Artist Jenny Leonard was invited to live sketch a Q&A online at the beginning of April with King’s academics through The Exchange in the Faculty of Social Science & Public Policy as part of the Re-imagining our Environment series.
Among the participants was Octávio Luiz Motta Ferraz, Reader of Transnational Law and member of the Brazil Institute at King’s. His work on human rights has expanded to consider the connections between the right to health and protecting the environment.
He highlighted how in the Amazon, mosquitos, which are the vectors of diseases such as Malaria, thrive much better in destroyed environments. As well as this, removing natural habitats forces animals into closer proximity to humans thus increasing risks of diseases being transmitted. There is an interesting link between these infectious diseases and Covid-19, says Ferraz.
Environmentalism is strong, but health, human health is a much stronger pull. Everyone understands and is affected by it. I find it interesting that everyone is doing drastic things that would have been unimaginable only a few months ago, because this (crisis) is about human health– Octávio Luiz Motta Ferraz
Jayne Peake, programming manager at The Exchange, explained how the use of live sketching was a way of bringing academics together online, given the lockdown preventing people from coming together in person. Using an artist captures the main themes, so what you are left with are the key messages, that can help simplify complex subjects.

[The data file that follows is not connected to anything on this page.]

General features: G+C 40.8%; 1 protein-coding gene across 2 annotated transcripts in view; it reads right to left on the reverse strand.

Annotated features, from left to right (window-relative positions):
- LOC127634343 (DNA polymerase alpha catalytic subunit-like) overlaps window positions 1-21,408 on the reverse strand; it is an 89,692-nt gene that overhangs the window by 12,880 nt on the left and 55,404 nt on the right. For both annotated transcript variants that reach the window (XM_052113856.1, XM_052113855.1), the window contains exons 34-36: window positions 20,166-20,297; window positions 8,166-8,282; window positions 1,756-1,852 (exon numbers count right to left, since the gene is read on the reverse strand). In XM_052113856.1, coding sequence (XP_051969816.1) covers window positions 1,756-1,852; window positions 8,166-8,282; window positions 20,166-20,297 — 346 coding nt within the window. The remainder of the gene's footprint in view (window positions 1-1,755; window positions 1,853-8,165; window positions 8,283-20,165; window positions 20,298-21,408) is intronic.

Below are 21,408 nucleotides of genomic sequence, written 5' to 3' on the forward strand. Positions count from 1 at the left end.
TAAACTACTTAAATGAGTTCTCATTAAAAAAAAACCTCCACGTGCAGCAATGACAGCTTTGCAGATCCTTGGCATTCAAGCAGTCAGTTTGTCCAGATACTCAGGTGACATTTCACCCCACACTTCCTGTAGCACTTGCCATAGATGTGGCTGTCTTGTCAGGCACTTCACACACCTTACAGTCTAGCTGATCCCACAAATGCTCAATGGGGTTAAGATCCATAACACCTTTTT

“Live sketching adds different dynamic to the discussions. People witness topics come to life, which can open new ways of seeing and understanding.”– Jayne Peake, Engagement Manager, The Exchange
Ferraz is hopeful that the Covid-19 crisis will enable new mechanisms to support the global health and global environment campaigns.
In his upcoming book Health as a Human Right. The politics and judicialization of health in Brazil” he argues that a protected environment is a fundamental right of every human, just as health is declared to be in The World Health Organisation Constitution (1946).
“By preserving the environment, we aren’t just preserving it for our its own sake, because it’s beautiful to see the forest, but because our health depends directly on it", he said.